I have written about how the swallowing of the service provider Afex by Cambridge Global Payments (aka Fleetcor, aka Corpay) has been a disaster (blog article, blog article, blog article). One of the most recent developments is that, perhaps in retaliation for these blog articles, a manager at Afex unilaterally decided to close our Afex account. This of course required figuring out how much money was in our account at Afex and then transferring it to one of our accounts at some bank account. It now looks like the manager did his math wrong, transferring an incorrect amount of money. And the so-called EZTrack web links that are supposed to tell us the status of the money transfer to us do not work. You can’t make this stuff up if you try. Continue reading
However bad I thought the swallowing of Afex into Corpay (Fleetcor, Cambridge FX) was (see blog article and blog article), I was mistaken. It is worse. I cannot in good conscience suggest that any Afex customer spend even a moment trying to preserve their customer relationship with Afex. Here are the latest disasters. Continue reading
It will be recalled (Afex Going Down the Tubes, September 30) that it seemed to me that money transfer service provider Afex, recently purchased by a company I never heard of before called Corpay, was going down the tubes as part of its process of being absorbed by Corpay.
If anything, my reaction is that things are worse than I thought.
It will be recalled that the various documents and FAQs that are meant to reassure Afex customers that the acquisition process will be seamless say over and over again that your Relationship Manager will always be there to help. The small problem being that our Relationship Manager had left the company a few months ago and no new person had been named as her successor as our Relationship Manager. And it will be recalled that one of the FAQs helpfully provided a web-based form that a customer could complete and then a Relationship Manager would call the customer back Real Soon Now. So I filled out the form and clicked submit and an email showed up a moment later thanking me for submitting the form and letting me know that my Relationship Manager would be getting back to me Real Soon Now. That was on September 30, which is eight days ago. And as of today, you guessed it, I have not heard back from anybody.
So yesterday I tried logging in on the Afex system for sending money transfers. I did a test transfer to our firm’s own bank account. That was yesterday. The money should have reached our firm’s bank account by today or so at the latest. Then every few hours I would click around in the Afex system trying to see some sort of confirmation that I had done the transfer. Nope, no confirmation. Finally today, about 26 hours after I did the transfer, a confirmation showed up. The confirmation is worded and dated as if I had clicked “submit” today and as if the money probably won’t show up in our firm’s bank account until way next week some time. Not good. But so anyway I did happen do see that in the confirmation, it names an actual human being and provides two telephone numbers to call.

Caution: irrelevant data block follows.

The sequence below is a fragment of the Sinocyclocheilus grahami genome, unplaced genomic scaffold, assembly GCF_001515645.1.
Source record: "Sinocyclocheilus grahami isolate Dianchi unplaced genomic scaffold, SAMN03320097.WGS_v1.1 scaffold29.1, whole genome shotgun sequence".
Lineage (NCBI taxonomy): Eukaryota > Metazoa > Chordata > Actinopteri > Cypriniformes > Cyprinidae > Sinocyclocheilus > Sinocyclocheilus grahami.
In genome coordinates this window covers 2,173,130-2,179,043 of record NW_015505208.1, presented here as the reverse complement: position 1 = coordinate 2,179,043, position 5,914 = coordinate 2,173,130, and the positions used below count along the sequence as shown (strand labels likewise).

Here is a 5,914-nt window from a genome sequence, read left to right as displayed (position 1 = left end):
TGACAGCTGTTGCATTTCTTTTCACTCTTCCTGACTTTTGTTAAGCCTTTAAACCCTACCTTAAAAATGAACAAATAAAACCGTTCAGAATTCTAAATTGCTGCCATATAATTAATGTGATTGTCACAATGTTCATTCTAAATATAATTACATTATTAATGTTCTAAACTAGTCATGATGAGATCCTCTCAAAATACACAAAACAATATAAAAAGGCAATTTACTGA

I dialed the first number which is 303-471-1161. I get a recorded message “your call cannot be completed as dialed”. I dialed the second number which is 866-428-2151. The call goes through and is answered. But it is answered by the squeal of a fax machine. Or at least I am guessing it is a fax machine. It is definitely not a human being.
I cringe to imagine how stressful things must have been in recent weeks at VOIP.MS, the provider of unbundled VOIP telephone services that we like to use. As I reported in earlier blog posts, they were apparently attacked by a DDOS (distributed denial of service) attacker that demanded a ransom as a condition of stopping the attack. My impression is the attacker never penetrated any of the systems of VOIP.MS, but merely flooded its servers with spurious data packets that were intended to overwhelm the servers so that normal customer activity was not able to take place.
Anyway, the result of all of this is that the people at VOIP.MS had to take a variety of measures to harden their servers against the attack. This required them to devise sophisticated ways to turn away the spurious packets while still, hopefully, allowing legitimate data packets from ordinary customers to work their way to the servers.
So by now in our firm, we have migrated all of our phones and ATAs and other devices over to the various newly hardened servers. And we have been doing daily tests of the various functions, including test calls to the ever-popular test phone number 720-230-1331 (try calling it!). And so far as we can see, things are stable now.
Loyal readers from a long time ago will recall that although I am now pretty enthusiastic about using Transferwise (now renamed “Wise”) for money transfers, before I discovered them my service provider of choice was Afex. Afex was my service provider of choice because it was less bad than Travelex/Rausch which in turn was less bad than Western Union.
But even though Transferwise turned out to be better than Afex in almost every way, I found I had to maintain our account at Afex for two reasons:
- there are a few places where we were unable to send money with Transferwise (for example to businesses in Brazil) and Afex was able to do it; and
- there are a few countries where the sender might be located and they cannot send USD (US dollars) to us at our Transferwise bank details, but they can send USD to us at our Afex bank details. One example is Lithuania and another example is the Cayman Islands.